(First published in The Philippine Star issue of June 9, 2013)

HELPLESS: Many of us who are incensed by China’s grabbing our isles, reefs and fishing grounds one after another impatiently wait for a forceful response from the Aquino administration.


Are we helpless in the face of this systematic violation our territorial integrity? Judging from the limp reaction of our Commander-in-Chief, we are not only helpless but also confused.


All that has been done is complain to an international arbitration tribunal in a process that will take years. By the time a ruling in handed down, Chinese naval patrols might already be freely roaming within sight of our coastal communities or even venturing into the Pasig River.


Even if the arbitration ends in our favor, the matter might just end there. China has served advance notice that it is not bound to heed an adverse ruling.


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LOSS BY DEFAULT: Meantime, Zambales fishermen who have long depended on the bounty of Panatag (Scarborough) shoal are being shooed away by the Chinese. They now have to look for other means of livelihood to ease the deprivation of their families.


The community on Kalayaan Island off Palawan where the Philippine flag flies and a set of officials led by a mayor sits, cowers in the threatening presence of Chinese patrols that are in the habit of harassing Filipino boats.


The Marine detachment keeping watch on Ayungin reef (also near Palawan) from a grounded vessel have to cut down consumption of food and water. A Chinese general has announced that if they run out of supplies and leave for replenishment, they will not be allowed to return.


And so forth and so on as we lose by default valuable marine areas, including Panganiban reef, within our 200-mile Exclusive Economic Zone.


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WHAT TO DO?: Press briefings by Malacañang spokesmen and occasional brave talk by President Noynoy Aquino will not stop the rampaging Chinese dragon.


We cannot defer action till we acquire more naval and air assets under what is passed off as a “modernization” program.



As we scrounge for the needed billions and shop for defense materiel, some of it second-hand, China is busy snapping up bits and pieces of the Philippine domain.



So what do we do? I submit, at the risk of nationalist fire and brimstone raining on me, that since we cannot secure our archipelagic territory by ourselves, let us swallow our pride and ask the United States for help.


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MAJORITY OPINION: This proposition assumes that the US is willing to take on the delicate job while balancing political and economic interests in its relations with Beijing.


Washington might just balk at acting as Big Brother in our tiff with China. But we will not know until we ask.


At the same time, let us also run several surveys to plumb public opinion.


Surely the radical left and the so-called nationalist groups will vigorously oppose the idea. But what does the majority of Filipinos say?

Let us find out.


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MARCOS DID IT: We can fill in the details as the proposition ripens into a formal agenda involving a wide-ranging review of Philippine-American relations, finally focusing on the Visiting Forces Agreement.


The process could be similar to how then President Ferdinand Marcos negotiated amendments to the bases agreement, shortened the 99-year lease to 25 years, and raised the rentals for the military installations.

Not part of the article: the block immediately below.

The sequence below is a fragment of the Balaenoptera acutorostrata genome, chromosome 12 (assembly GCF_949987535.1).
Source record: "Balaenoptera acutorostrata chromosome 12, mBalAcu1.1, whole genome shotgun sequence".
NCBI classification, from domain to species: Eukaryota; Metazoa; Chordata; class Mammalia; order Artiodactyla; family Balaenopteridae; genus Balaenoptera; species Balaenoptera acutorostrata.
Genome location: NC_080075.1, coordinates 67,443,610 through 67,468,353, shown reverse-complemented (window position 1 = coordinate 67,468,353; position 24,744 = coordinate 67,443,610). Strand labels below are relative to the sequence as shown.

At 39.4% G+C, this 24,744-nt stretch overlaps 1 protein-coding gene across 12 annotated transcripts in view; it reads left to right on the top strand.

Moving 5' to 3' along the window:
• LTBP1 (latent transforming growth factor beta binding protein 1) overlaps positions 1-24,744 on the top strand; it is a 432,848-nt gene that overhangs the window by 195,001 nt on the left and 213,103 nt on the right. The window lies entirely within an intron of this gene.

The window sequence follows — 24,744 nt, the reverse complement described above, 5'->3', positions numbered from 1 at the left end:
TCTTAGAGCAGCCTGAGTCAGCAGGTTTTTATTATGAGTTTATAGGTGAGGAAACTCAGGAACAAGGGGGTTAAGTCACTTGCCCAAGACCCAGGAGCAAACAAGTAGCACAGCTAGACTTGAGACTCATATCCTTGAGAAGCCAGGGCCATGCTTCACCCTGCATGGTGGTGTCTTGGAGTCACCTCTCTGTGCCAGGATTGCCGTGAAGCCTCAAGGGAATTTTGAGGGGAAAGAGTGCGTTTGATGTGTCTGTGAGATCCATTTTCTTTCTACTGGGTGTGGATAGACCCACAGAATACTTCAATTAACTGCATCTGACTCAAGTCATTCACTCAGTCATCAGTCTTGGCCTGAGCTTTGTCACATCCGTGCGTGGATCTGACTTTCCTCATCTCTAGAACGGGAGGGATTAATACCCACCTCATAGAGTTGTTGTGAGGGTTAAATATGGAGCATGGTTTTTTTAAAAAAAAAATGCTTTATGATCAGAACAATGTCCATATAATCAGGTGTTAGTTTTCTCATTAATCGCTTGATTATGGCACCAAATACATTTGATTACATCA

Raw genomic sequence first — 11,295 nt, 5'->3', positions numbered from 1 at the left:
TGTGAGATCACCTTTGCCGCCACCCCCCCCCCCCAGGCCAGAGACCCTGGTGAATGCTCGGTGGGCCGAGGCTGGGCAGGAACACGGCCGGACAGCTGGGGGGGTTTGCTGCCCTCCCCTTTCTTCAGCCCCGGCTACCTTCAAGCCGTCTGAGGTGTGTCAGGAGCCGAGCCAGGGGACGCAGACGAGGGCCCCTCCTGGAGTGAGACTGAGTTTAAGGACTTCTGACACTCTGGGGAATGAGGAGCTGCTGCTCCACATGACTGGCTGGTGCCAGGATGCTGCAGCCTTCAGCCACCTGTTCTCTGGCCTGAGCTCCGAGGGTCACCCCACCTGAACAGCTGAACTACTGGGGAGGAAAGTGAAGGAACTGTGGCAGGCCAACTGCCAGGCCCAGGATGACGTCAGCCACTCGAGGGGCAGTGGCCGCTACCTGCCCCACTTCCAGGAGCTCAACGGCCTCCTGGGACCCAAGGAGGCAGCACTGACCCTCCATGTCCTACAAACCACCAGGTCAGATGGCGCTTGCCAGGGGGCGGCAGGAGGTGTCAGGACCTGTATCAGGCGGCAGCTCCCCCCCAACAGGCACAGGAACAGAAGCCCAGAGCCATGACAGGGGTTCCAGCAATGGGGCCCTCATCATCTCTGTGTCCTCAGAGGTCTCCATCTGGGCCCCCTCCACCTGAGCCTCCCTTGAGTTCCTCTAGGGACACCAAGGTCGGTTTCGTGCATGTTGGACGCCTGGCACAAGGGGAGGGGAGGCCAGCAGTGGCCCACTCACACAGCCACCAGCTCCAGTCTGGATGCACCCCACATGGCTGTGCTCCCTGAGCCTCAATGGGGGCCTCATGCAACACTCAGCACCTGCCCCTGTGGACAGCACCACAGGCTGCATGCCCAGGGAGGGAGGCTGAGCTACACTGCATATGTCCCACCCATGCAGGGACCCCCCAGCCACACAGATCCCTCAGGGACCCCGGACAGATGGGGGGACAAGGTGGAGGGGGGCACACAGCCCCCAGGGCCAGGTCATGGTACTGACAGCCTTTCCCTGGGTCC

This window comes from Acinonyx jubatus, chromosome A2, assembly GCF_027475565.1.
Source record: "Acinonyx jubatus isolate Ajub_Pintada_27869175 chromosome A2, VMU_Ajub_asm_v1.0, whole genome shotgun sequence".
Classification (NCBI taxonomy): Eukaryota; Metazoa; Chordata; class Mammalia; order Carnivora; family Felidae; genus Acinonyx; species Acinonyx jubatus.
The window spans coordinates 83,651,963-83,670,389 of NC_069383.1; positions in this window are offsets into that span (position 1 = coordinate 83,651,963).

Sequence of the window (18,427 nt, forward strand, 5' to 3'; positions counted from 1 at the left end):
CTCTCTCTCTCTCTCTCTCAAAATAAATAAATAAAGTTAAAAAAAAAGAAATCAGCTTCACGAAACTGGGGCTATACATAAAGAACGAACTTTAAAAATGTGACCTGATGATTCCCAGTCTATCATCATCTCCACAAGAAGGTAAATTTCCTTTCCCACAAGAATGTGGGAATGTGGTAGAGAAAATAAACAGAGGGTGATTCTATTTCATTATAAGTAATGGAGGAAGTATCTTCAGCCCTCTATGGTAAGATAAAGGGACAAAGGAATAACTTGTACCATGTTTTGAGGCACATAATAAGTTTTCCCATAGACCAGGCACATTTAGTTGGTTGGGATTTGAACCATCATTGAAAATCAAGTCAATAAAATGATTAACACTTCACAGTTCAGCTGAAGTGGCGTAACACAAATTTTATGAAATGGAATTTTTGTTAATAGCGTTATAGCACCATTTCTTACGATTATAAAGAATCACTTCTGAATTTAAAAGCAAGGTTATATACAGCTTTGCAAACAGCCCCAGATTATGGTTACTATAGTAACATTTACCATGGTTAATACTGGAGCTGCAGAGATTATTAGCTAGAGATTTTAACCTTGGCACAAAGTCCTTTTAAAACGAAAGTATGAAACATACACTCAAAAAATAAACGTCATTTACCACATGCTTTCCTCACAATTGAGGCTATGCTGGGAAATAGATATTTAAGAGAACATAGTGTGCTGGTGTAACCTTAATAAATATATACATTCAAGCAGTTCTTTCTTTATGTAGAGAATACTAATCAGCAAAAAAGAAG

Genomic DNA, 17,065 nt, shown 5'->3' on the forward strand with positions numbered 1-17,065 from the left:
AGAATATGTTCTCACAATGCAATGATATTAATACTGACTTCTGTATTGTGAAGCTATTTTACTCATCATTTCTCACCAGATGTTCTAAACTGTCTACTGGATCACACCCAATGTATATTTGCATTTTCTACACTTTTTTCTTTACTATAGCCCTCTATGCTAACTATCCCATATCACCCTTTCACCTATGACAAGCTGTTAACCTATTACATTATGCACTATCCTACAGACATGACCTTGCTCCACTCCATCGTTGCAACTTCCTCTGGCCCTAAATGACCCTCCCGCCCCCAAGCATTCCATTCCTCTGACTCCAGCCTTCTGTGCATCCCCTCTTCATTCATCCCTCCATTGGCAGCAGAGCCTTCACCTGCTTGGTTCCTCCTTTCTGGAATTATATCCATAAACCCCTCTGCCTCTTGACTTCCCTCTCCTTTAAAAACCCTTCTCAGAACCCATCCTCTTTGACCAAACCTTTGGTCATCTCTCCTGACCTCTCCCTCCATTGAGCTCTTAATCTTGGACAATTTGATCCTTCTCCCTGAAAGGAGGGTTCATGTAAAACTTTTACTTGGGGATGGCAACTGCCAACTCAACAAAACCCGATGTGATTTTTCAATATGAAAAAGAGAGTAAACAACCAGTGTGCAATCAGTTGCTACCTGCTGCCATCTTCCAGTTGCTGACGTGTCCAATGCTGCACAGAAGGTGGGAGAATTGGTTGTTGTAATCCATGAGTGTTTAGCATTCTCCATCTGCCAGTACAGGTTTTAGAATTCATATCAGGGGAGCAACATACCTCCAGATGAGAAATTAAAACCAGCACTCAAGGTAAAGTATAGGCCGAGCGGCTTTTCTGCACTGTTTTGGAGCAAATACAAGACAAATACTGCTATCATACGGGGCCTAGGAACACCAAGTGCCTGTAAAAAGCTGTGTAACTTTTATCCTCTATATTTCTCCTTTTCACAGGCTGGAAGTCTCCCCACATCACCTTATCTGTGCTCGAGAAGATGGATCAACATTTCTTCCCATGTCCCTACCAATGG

The US is not likely to initially show keen interest in something that would revise its strategic policy and entail huge expenses at a time when its economy if not in good shape.


But what if we offer the US a package it cannot refuse?


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URGENT STEPS: Whatever timetable emerges, there are some things that must get priority attention:


• Deliver supplies to our Marines keeping watch in the Ayungin reef. Let us find out if a US craft could do us the favor of delivering food, water and munitions. This could be a test run during which the Chinese would be conveniently looking elsewhere.


• Ask the US to use its good offices to convince China to agree to a status quo anteat Panatag, a return to the past peaceful coexistence when Chinese and Filipinos harvested fish within sight of each other. There is more than enough for everybody anyway.


• Reopen VFA talks and allow an enhanced, albeit rotating, presence of US personnel in Mindanao and selected sites. To go around the constitutional ban on foreign military bases, call the installations Philippine bases, but allowing small American facilities on them.


In return, the US may agree to rewrite the thorny VFA section on criminal jurisdiction to assure respect for local laws and customs and thereby soften resistance to US military presence.


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COMPROMISE: This Postscript is more of a brainstorm than an in-depth analysis of the strategic issues involved.


My friends, including those whose blood pressure shoots up when they see the Stars and Stripes (but not when they secure a US visitor’s visa), will hate me for suggesting an enhanced US military presence.


Actually I am more worried about our fast-shrinking sovereign share in the fringes of the vast Chinese lake. The Chinese already dominate the Philippine economy (and politics). Do we allow them to also gobble up territory?


But who can help us stop the expansionism except the US?


The US may not be disposed to help us openly in our territorial tiff with China. To preserve amity with Manila and Beijing, the two-timing superpower is more likely to try working out a win-win compromise.


So we can see the road ahead better, let us ask separately Uncle Sam and Juan de la Cruz.


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